That Convenience Store Woman is a delight to read probably goes without saying: it reached bestseller status in Japan and now is selling very well in English translation. The short novel by Sayaka Murata (an author and part time convenience store worker) is about thirty-six-year-old Keiko Furukura, who has worked half of her life in a branch of Smile Mart, a Tokyo convenience store. Working there she has found a kind of peace in the orderly store procedures and customer interaction dictates.
The German political geographer Friedrich Ratzel once wrote that “Great statesmen have never lacked a feeling for geography… When one speaks of a healthy political instinct, one usually means a correct evaluation of the geographic bases of political power.”
Fans of modern Japanese literature will not want to skip Patient X. These fans will recognize Ryūnosuke Akutagawa (1892-1927) as one of the most well-known Japanese authors and as having a top literary award—the Akutagawa Prize—named after him. Readers not familiar with Akutagawa will still likely be familiar with his short story “In a Grove”, which is about the widely differing accounts of a murder as related by witnesses and those involved. The famous director Akira Kurosawa used the story as the plot for his film Rashōmon.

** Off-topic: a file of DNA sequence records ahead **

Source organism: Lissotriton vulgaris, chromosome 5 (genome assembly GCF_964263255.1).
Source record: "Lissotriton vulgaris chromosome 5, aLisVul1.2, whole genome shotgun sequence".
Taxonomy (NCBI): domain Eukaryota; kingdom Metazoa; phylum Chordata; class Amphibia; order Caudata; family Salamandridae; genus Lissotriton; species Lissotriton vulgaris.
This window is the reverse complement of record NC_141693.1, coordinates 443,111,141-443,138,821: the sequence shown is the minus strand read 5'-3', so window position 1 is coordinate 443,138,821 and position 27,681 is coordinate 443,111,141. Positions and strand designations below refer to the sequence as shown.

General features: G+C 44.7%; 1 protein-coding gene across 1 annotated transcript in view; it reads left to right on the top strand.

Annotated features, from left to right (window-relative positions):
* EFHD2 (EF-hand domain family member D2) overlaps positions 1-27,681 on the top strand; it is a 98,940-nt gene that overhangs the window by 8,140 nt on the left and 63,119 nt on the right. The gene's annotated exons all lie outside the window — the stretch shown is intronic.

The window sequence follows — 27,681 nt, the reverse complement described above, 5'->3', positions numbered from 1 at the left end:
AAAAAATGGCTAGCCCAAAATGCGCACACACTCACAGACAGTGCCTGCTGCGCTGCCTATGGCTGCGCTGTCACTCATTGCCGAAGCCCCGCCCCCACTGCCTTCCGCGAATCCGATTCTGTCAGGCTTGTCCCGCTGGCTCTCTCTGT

In her skillful retelling of the history of white workers’ violence against Chinese immigrants and the formulation of laws to first restrict, and then exclude, Chinese laborers from the United States in the mid-late 19th century, Professor Lew-Williams weaves a story of racial discrimination and nativism that continues to resonate today.
The Court Dancer, the latest novel by Man Asian Literary Prize winner Kyung-Sook Shin, is likely destined to be read in several different ways. The first, and in some ways the most commercial, is as East-West romantic period fiction in the tradition of, say, Alessandro Baricco’s Silk or any number of English-language examples.
The fictional exploration of the social demotion caused by immigration is hardly new, but rarely has it been portrayed with such warmth and urgency as in Kelly Yang’s middle-grade novel Front Desk.
In his foreword to this anthology, Jonathan Stalling eloquently describes how “Taiwan literature, like its complex writing systems, exists as a palimpsest of the cultural contact points, overlapping languages, peoples, and histories that have paved the way for one of the most vibrant literary scenes in the Sinosphere and the world beyond.” The aptness of this delightful description is borne out by what follows, namely 11 diverse, yet eminently readable, short stories and essays written between 1976 and 2013.